On a separate but related note, we offer other JC tuition classes, such as GP TuitionEconomics Tuition, JC Chemistry Tuition, JC Math Tuition and China Studies in English Tuition. For Secondary Tuition, we provide Secondary English Tuition, Secondary Math tuition, Secondary Chemistry Tuition and Secondary Economics Tuition. Call 9689 0510 to learn more!

JC History Tuition Bishan Singapore - What is the A Level H2 History syllabus

New A Level H2 History syllabus

Changes to the GCE A Level H2 History syllabus
From 2017 onwards, the A Level History syllabus has been reviewed and updated. In contrast to the previous syllabus, there are some changes to the topics covered in the essay and source-based case study questions. Also, changes to the examination format are made. Therefore, it is important to pay attention to these developments as you gear up for the final examination. In this article, we will be looking at the syllabus requirements for H2 History (9752).

For more information, please refer to the comprehensive document provided by the Singapore Examinations and Assessment Board (SEAB): H2 History Syllabus for 2020; H2 History Syllabus for 2021

1. Format of Assessment
For the examination format, the H2 History (9752) syllabus features two papers:

  • Paper 1: Shaping the International Order (1945-2000)
  • Paper 2: The Making of Independent Southeast Asia (Independence-2000)

Students are required to sit for two separate papers (dates are usually announced in the first few months of the examination year). Within each paper, there are two key sections: Source-Based Case Study and Essays. Since the format for Paper 1 and Paper 2 is identical, we will be examining the two sections in a paper.

1a. Section A: Source-Based Case Study
The first section features the Source-Based Case Study (SBCS in short). Students are required to analyse six sources and answer two sub-questions. These sources can be in the form of written or visual texts. For example, a press release by the U.S. State Department during the Cold War. Alternatively, the source can be a political cartoon that depicts an issue or individual. You can learn more about visual-based sources in our post.

In total, Section A carries 40 marks, which is 20% of the overall weighting.

For the part (a) question, students must compare two sources and answer in the context of the question. It carries ten marks.

Compare and contrast the evidence provided in Sources A and B about Reagan’s motivations behind the Strategic Defense Initiative. [10]

example of the part (a) question

For the part (b) question, students must study all six sources and test the given assertion. This part carries 30 marks.

How far do Sources A-F support the assertion that the Cold War ended mainly because of Reagan? [30]

example of the part (b) Question

1b. Section B: Essays
The second section features the essays. Students are required to answer two questions from Section B.

They have to select 1 out of 2 essay questions in the first set (Paper 1 – Theme II; Paper 2 – Theme I). Then, students must do the same by selecting 1 out of 2 essay questions in the other set (Paper 1 – Theme III; Paper 2 – Theme II).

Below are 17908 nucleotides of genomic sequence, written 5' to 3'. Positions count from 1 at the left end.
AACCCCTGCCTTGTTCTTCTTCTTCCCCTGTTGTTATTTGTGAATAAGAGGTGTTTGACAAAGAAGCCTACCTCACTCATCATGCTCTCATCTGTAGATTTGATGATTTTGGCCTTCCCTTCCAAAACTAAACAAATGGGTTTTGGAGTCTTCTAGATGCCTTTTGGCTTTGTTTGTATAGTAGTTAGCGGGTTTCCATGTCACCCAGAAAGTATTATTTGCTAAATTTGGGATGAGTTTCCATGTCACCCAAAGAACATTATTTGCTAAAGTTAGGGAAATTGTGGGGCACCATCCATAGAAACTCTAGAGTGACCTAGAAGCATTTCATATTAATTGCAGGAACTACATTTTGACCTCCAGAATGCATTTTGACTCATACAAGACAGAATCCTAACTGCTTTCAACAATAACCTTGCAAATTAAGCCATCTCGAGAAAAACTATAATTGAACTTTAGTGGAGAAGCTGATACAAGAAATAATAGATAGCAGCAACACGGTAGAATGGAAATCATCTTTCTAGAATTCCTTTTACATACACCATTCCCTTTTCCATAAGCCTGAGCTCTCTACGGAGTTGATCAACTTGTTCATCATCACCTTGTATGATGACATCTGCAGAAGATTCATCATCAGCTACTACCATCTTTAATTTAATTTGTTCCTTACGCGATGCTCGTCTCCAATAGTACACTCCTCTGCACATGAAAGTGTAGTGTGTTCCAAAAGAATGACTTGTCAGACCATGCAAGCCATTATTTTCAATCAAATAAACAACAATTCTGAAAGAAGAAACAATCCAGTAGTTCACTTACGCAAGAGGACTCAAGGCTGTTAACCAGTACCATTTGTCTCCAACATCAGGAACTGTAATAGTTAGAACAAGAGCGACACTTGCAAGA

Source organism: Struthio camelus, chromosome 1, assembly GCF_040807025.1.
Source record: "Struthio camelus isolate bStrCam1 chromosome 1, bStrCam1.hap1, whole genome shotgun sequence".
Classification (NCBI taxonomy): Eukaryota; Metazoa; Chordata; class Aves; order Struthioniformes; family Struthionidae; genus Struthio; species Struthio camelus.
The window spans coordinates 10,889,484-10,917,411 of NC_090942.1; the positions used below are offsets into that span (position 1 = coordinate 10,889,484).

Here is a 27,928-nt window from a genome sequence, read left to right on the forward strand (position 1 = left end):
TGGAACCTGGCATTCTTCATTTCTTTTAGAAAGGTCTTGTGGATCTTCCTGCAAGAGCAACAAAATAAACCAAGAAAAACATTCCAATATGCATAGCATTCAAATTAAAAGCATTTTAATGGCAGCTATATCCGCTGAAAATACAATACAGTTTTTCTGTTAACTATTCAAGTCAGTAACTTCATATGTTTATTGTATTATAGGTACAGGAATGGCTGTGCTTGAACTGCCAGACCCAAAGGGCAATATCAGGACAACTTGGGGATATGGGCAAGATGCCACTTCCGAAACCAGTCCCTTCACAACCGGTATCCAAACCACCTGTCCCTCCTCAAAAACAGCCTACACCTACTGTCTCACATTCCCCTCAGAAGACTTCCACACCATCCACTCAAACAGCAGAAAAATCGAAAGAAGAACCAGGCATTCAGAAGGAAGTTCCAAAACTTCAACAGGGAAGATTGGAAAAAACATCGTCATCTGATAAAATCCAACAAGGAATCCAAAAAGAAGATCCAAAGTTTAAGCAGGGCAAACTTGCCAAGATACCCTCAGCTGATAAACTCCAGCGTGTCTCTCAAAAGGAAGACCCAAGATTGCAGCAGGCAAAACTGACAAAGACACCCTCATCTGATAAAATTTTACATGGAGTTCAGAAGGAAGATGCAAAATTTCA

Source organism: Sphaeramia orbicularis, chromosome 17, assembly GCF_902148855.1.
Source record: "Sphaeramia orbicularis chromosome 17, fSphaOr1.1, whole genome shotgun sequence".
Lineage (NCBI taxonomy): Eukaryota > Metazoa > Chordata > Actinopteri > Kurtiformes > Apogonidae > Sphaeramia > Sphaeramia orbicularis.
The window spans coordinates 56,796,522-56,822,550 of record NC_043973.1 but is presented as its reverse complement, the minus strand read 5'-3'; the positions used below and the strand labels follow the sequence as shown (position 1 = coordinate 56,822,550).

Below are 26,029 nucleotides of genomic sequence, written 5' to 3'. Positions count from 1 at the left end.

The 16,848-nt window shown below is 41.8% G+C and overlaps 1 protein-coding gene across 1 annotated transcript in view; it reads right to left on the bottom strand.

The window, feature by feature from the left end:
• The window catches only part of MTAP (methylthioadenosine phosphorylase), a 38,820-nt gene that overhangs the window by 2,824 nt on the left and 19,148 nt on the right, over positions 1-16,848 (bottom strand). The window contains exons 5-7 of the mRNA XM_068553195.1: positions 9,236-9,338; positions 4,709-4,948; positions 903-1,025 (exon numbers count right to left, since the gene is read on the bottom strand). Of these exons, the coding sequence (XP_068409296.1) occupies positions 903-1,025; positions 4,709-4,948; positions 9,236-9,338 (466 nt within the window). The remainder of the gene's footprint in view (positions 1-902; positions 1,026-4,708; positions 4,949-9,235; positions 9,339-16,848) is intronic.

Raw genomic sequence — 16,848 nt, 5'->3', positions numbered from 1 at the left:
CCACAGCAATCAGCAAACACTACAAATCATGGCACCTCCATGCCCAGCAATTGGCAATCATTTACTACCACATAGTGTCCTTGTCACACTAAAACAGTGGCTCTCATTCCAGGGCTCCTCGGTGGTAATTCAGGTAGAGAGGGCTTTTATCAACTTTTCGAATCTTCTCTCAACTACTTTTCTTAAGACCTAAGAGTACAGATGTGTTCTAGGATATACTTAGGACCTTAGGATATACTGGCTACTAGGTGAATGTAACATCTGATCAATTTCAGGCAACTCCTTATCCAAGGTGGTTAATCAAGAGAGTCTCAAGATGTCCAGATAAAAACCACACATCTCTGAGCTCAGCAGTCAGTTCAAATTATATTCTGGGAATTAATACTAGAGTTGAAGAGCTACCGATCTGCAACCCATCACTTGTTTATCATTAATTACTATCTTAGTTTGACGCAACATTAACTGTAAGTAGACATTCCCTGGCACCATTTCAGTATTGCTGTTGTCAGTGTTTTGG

Within the Section B itself, there will be the ‘EITHER‘ and ‘OR‘ stated clearly to show the available choices for students to pick their preferred choice of question to attempt.

Each essay question carries 30 marks. Therefore, the total marks for Section B is 60 marks, which is 30% of the overall weighting.

How far was the United Nations able to overcome the challenge of Cold War rivalry?

Example of the section b essay question

One important point to remember is that for the Paper 2 Section B, students must compare at least three countries as case studies when supporting their arguments.

2. Syllabus Content
Now that we have examined the examination format, we will now move on to the areas of study for H2 History (9752). Given the broad coverage of content, this article will provide a brief summary of the topics tested for A Level.

2a. Paper 1: Shaping the International Order (1945-2000)
For Paper 1 (which is formerly known as ‘International History’), there are three major themes covered:

  • Theme I: Understanding the Cold War (1945-1991) [SBCS]
  • Theme II: Understanding the Global Economy (1945-2000) [Essay]
  • Theme III: Safeguarding International Peace and Security [Essay]

For Theme I, students will examine the Cold War topic from a chronological order: starting with its origins, followed by its internationalisation and finally its eventual end. The Cold War topic is an overarching theme that is essential for A Level given its widespread effects not only in Europe, but also in Southeast Asia. This means that your knowledge of the Cold War can be applied to Paper 2 as well.

For Theme II, students will learn more about the Growth and Problems in the Global Economy as well as the Rise of Asian Tigers (South Korea and Taiwan). This topic can be analysed both from the economic and political perspectives. Notably, the establishment of multilateral financial institutions (IMF, World Bank & WTO) still affects the modern world in many ways.